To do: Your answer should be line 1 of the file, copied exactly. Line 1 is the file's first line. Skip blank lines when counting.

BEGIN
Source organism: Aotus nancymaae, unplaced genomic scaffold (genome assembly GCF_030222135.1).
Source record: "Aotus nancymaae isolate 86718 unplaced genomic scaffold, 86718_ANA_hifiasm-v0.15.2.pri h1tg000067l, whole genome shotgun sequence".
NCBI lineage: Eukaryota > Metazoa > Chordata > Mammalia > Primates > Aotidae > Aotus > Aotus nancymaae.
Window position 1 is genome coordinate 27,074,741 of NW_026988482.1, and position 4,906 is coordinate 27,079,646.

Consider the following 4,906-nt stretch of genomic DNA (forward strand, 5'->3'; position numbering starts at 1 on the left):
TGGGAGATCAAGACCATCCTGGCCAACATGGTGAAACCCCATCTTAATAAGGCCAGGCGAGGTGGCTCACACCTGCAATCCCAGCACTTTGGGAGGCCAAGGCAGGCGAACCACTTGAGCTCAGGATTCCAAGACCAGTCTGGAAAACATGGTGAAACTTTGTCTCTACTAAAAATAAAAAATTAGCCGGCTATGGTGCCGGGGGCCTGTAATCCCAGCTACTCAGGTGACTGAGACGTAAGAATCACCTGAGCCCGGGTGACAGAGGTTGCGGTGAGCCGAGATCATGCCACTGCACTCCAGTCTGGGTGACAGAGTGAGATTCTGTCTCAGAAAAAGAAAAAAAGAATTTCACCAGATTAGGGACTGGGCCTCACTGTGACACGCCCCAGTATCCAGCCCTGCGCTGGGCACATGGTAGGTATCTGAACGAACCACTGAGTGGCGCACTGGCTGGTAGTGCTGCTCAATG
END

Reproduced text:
Source organism: Aotus nancymaae, unplaced genomic scaffold (genome assembly GCF_030222135.1).